Nonprofit Sector

Evaluation Design and the Research Question at Hand: What are we trying to learn here, anyway?

January 3, 2018

Designing an evaluation pushes many providers outside of their comfort zone. Available data may leave you with more questions than answers about critical questions like referral and enrollment volume. Tradeoffs between evaluation precision and operational viability may be unclear. On top of this, many providers lack in-house evaluation expertise. While this challenge is not unique to Pay for Success (PFS), it’s particularly acute in these projects where evaluation design is just one of a series of complex issues to negotiate among a large stakeholder group with competing priorities. 

As I’ve engaged in these discussions, the distinction between a program evaluation and a systems evaluation has been an important one. This post will attempt to distinguish the two, explore each within the context of PFS, and offer some guidance for providers. Many service providers find PFS appealing because of the opportunity to do a rigorous evaluation and have the resources to scale their work. My hope is that this post will help providers ensure that they are negotiating the evaluations they want, whether in PFS or other settings.

How do your operations and research question influence one another?

At the heart of all PFS initiatives is a need to get participants to and through a service intervention. How projects develop recruitment pipelines, and when those individuals are assigned to either a program or control group, represent fundamental project design decisions. In a Randomized Control Trial (RCT), selecting the point of randomization requires an understanding of the entire ecosystem in which the intervention operates. Your randomization point marks the spot in a process where you’ll split a group of individuals into a treatment and control group and will also influence what questions you are answering, and with how much precision. In addition to choosing a point that’s operationally, statistically, and ethically feasible, project partners need to  ensure they’re comfortable with whether the point of randomization is setting up a program evaluation or a systems evaluation.     

Systems or Programs: Upstream = System, Downstream = Programs

Program evaluations: If your goal is to learn as much about the effects of the program intervention alone, you want to randomly assign someone as close as possible to the point at which they would receive program services. This ensures that the maximum number of people in the program group get at least some exposure to the intervention and would give you the most precise estimate of the effects of the intervention alone.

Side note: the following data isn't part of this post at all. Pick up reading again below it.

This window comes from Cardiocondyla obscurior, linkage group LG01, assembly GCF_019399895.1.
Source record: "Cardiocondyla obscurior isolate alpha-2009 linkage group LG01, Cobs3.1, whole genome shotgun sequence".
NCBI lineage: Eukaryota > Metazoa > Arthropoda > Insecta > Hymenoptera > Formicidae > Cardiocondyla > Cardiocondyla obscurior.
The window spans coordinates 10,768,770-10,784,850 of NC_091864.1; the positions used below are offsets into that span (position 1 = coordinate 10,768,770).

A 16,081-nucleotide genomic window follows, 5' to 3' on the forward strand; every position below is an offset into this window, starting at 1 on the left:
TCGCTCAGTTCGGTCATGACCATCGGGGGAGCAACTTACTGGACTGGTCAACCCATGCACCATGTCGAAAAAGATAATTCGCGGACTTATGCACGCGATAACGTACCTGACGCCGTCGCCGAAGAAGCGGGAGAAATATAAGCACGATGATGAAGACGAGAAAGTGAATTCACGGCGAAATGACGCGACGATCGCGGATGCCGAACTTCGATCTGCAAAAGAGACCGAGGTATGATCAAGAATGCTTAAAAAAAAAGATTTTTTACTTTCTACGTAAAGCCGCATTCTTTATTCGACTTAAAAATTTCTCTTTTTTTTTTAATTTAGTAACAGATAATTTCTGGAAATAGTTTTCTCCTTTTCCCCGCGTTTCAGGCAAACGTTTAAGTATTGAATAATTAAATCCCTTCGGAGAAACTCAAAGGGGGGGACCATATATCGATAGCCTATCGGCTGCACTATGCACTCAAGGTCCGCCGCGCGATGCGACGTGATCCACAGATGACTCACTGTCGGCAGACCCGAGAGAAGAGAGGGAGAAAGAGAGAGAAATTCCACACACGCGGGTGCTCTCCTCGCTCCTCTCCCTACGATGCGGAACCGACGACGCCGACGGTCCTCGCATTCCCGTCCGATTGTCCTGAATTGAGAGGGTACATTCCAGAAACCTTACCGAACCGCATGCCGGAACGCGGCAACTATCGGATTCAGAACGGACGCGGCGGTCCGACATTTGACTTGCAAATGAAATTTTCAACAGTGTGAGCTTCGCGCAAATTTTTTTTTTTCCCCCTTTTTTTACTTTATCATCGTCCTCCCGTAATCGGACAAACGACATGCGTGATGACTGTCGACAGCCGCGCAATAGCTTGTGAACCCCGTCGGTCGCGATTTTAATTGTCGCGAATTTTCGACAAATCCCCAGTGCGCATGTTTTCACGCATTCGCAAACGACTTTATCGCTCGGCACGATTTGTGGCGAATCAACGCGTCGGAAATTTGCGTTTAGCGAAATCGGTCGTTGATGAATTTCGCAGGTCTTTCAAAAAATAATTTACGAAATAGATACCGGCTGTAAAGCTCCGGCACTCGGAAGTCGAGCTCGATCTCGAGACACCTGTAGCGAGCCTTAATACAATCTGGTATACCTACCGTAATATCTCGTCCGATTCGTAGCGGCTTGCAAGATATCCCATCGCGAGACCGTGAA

Systems Evaluations: We also know that people don't enter child welfare, homelessness or reentry services in a vacuum. They frequently interact with multiple public sector and non-profit partners in addition to the one being evaluated. If you are interested in learning about the broader effects of how beneficiaries are identified, assessed, and served by these actors, you may have random assignment occur before a person reaches the door of any single service provider. It is important to understand that more “upstream” evaluations are answering questions about the combined effects of collective activities. You may be able to  disentangle the effects of the two using statistical adjustments, but it can be difficult to to attribute results to a particular program or step in the process.

To take it from theory to practice, here are a few examples to show how the same intervention might fit into a program or a systems evaluation design depending on the recruitment and randomization practices:

Chart that shows intervention evaluations, including system examples and program evaluation examples

What are the implications of each?

A well designed and well executed program evaluation isolates the interventions and seeks to answer whether the services, on their own, are producing impact.

Many service providers benefit from program evaluations - it’s a clear tool to determine whether your theory of change delivers the outcomes for which it’s designed.

Systems evaluations often set up exactly the kind of partnership that providers want with institutional partners. It can incentivize genuine collaboration in which several stakeholders are working towards common goals. Further, this evaluation approach recognizes that a person has a variety of important interactions apart from a service provider that may affect their trajectory.

Each approach also has drawbacks. While powerful, program evaluations often require providers to take part in randomization, which could mean turning people away for reasons that can feel difficult to justify. This can be emotionally draining and, in some projects, randomization can last for years. Any organization preparing for a program evaluation should have strategies in place for supporting staff through the process and responding to frustrated participants and referral partners.

Systems evaluations have the potential to answer really important questions about demand for services, referral processes, and who the right target population might be for a service.